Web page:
Excerpt 2 Katie Rising

I used to be a two bottles of wine a day alcoholic. Sort of a “get up in the morning, brush my teeth, saunter on down to the liquor store” type of girl.

I had to get a handle on that. Between Topamax, getting in a stable relationship and a better state of mind, I’d toned it down to light social drinking. This was a victory.

And you know what, fuck AA. I didn’t go to one AA meeting. Sure, it might work for some people, and that’s great, I wish them well. But it sounds mortifying and depressing to sit in a church basement and tell my most debased stories to toothless strangers. I kicked my other nasty little habits on my own, without NA, because I was too shy, too proud, too secretive and above all too ashamed to admit to strangers that I had a problem.

I used to do a gram a day at the heat of it.

But that was before.  Katie, dark print on her back, forgetting, it reminds me.  Some things I must remember, some things I must forget. I remember the boyfriend I had before Katie. Tod.

I left him once before. I remember when I left. 2006.

The walls of the Echo Park squat were pressboard and black and brown and whorled with hibiscus and soot and pressed hard into the board-box as Nick liked to call it. The dim dawn hid through a crevasse in the wall. A pigeon lived in the roof, and cooed reflections down.

On the phone to me Thursday night, he said, “Board-box is getting me down.” I was home with my parents in between years at CalArts, biding my time until I could come back to LA.
I could hear him breathing over the phone. “Are you coming down this weekend?”

“Oh certainly.” In my room, in San Diego, I pushed my knees tightly together, felt the adrenalin ascend with the sweet silky softness of him.

Into my love for him, his stubble and long narrow pale arms, girlish chest, waist waifish from the hormones: estrogen, estradiol, ralerate and spironolactone. Hands of a woman and feet of the same. I could be the butch this time. I carry stubby brown curves stuffed into jeans, boots, moving sideways into a five laid down on the bar.

I left, I remember when I left. Too soon.

That weekend, Tod shook those blue mascara-ed lashes at an elderly man selling raffle tickets at the FoodsCo, and I tugged his arm, muttering, “Are we going?” They talked for twenty minutes, the silver fox’s goatee wagging and my boy’s stubble so carefully waxed yet growing out again. I watched the surfaces of the aisles, the walls of Tide and frozen lean cuisines, the twelve-packs of beer and  jalapeno poppers. The light, fluorescent.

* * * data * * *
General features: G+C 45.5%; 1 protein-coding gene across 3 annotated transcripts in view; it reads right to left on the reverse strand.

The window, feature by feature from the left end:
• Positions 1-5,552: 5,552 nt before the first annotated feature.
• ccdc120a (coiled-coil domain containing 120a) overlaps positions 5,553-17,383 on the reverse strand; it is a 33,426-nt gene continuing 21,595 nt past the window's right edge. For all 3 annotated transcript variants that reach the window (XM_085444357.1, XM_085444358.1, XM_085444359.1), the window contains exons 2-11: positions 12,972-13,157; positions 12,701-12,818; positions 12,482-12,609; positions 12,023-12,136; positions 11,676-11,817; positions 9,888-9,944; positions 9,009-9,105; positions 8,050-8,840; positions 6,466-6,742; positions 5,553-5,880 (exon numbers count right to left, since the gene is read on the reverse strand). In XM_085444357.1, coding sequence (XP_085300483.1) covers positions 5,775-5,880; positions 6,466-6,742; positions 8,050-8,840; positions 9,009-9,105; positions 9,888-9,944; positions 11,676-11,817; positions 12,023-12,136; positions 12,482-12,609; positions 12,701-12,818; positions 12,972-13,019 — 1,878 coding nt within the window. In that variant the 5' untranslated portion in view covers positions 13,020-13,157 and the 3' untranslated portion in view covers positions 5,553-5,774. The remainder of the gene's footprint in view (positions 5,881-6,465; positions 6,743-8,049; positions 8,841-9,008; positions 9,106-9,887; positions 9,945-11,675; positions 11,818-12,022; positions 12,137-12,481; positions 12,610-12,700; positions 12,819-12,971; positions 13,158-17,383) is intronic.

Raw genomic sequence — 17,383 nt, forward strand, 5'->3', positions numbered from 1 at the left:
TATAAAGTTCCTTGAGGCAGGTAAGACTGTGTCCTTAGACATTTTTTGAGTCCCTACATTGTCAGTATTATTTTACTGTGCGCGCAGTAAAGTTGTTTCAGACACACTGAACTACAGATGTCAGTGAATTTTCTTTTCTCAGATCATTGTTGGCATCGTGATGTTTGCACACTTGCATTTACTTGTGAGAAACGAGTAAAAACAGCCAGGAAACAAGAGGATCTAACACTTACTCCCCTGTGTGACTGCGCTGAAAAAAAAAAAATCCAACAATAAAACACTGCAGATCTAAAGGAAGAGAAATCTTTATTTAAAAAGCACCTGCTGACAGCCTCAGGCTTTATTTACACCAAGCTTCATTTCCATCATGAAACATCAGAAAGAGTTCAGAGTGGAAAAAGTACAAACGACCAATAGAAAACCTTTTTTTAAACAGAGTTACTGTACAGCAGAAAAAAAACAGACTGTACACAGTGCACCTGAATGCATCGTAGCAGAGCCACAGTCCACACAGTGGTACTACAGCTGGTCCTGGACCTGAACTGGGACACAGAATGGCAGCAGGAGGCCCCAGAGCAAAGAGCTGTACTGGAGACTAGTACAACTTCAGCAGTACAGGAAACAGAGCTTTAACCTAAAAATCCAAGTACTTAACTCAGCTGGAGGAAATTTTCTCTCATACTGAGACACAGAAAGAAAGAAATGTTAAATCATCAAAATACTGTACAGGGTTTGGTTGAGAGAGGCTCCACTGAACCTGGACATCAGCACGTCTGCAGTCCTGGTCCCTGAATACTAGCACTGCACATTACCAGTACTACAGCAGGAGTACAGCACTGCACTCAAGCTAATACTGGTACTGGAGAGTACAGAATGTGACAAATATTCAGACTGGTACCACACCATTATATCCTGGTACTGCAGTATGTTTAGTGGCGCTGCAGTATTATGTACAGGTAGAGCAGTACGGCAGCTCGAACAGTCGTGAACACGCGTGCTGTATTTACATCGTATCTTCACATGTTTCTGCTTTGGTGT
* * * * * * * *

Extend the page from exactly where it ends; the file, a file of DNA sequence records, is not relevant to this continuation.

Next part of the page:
I watched and turned away, browsing, my basket empty. My boots clanking against the water-damaged tile. Walked the length of frozen foot, stopped, and turned around, counting steps, until I ran up against the length of him.

“Let’s go, darling.”

He came with me.

I left. I remember when I left. I wanted to stay.

We sat in the squat in the dim heat of the afternoon, drinking Colt 45 and eating the remains of some Thai take-out. He ran the icy bottle against the insides of my legs, panty-clad, the jeans gone to the 120 degrees, thrown to the side of the thin mattress by the candles and rows of bottles on the boarded up window. I watched the shadow of his arm in the candlelight. The dark was seething, not with insects but with memories of past inhabitants, the layers, the sidewalks walked and rooms slept in once but never again.

I slept there three nights. Each one we held each other for the first few hours, then rolled apart, the heat thrumming in the dank air, the smell of a ghoul or a tomb, the sweat gathering in the bedclothes.

I left. I remember when I left. It was time.

At five am on Sunday, I was roused by a smell so foul that I clawed at him.

“Oh, that. Carlos shit in the toilet. It doesn’t work.” He squinted, lopsided, a scruff of black hair over one eye.

“I can’t be here.” I stared at the dark.

“Let me sleep.”

“You are coming with me. What time does Django’s open?”

“5:30, I think.”

Giving him time to pull on a dirty white shirt, I marched him cranky and resentful to the fresh dawn air of the coffeeshop, where we caught them taking down the chairs. Welcome light, welcome smell of caffeine.

The tips of his bangs bobbed to the steam in my cup. I bent both hands around it.

I was 30 years old, then. Tod was 22. I stared at myself in the mirror of the St. Cecil Hotel, corner of 7th and Main, our evening paid to get out of the squat after the toilet incident. Gagging at Django’s coffee on the corner at five am, lurching there over a single coffee, breathing the fresh clean air. So, air, so cleanse me, so save me, so bring me forth that I may live again.

The purple clouds raced over the peaked roof, the door made of traffic signs hung half-open. We had crept in past the exposed electrical wiring and the slats of sheet metal on the floor. Carlos shook my hand as we advanced past his room. Hard with callouses. We sat on the stoop outside in the evening and Nick bummed a cigarette. Soft maroon of evening sky, the blossoming Los Angeles twilight. I left the next day.

There is so much more to say about Tod, there is so much more I haven’t said. His hands around my throat, “Do you want to die, Andrea?”

“Do you want to go to the river?”

I never wanted to go to the river with him.

I would rather forget.

I open the Ativan bottle, rest the pill against my teeth, consider taking only half, as is usual, and then swallow it whole.  Two chalky milligrams wash down with tepid water from the sink. Gnats fly.  I do not remember the river.  I do not remember my throat, my throat is only water, water from the sink, it is swathed with papaya lotion and holds a necklace with an octopus. I reach up and pour water on my face.